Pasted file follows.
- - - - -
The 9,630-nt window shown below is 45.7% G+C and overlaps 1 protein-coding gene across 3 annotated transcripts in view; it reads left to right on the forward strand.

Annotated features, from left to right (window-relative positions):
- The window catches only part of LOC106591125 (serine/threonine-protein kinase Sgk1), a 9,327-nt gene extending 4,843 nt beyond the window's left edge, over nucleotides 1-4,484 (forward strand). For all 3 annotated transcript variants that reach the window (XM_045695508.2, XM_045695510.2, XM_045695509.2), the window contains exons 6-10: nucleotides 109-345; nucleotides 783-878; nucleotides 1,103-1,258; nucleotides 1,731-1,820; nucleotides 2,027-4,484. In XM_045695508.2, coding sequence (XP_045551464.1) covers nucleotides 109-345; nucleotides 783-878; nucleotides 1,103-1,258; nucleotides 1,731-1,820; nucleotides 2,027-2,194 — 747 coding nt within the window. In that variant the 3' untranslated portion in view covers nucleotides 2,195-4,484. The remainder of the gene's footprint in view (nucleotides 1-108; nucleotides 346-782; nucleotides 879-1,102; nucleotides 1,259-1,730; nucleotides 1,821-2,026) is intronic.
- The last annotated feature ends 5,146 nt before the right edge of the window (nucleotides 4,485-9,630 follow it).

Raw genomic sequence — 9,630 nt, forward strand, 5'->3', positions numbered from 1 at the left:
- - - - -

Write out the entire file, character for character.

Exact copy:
The 9,630-nt window shown below is 45.7% G+C and overlaps 1 protein-coding gene across 3 annotated transcripts in view; it reads left to right on the forward strand.

Annotated features, from left to right (window-relative positions):
- The window catches only part of LOC106591125 (serine/threonine-protein kinase Sgk1), a 9,327-nt gene extending 4,843 nt beyond the window's left edge, over nucleotides 1-4,484 (forward strand). For all 3 annotated transcript variants that reach the window (XM_045695508.2, XM_045695510.2, XM_045695509.2), the window contains exons 6-10: nucleotides 109-345; nucleotides 783-878; nucleotides 1,103-1,258; nucleotides 1,731-1,820; nucleotides 2,027-4,484. In XM_045695508.2, coding sequence (XP_045551464.1) covers nucleotides 109-345; nucleotides 783-878; nucleotides 1,103-1,258; nucleotides 1,731-1,820; nucleotides 2,027-2,194 — 747 coding nt within the window. In that variant the 3' untranslated portion in view covers nucleotides 2,195-4,484. The remainder of the gene's footprint in view (nucleotides 1-108; nucleotides 346-782; nucleotides 879-1,102; nucleotides 1,259-1,730; nucleotides 1,821-2,026) is intronic.
- The last annotated feature ends 5,146 nt before the right edge of the window (nucleotides 4,485-9,630 follow it).

Raw genomic sequence — 9,630 nt, forward strand, 5'->3', positions numbered from 1 at the left: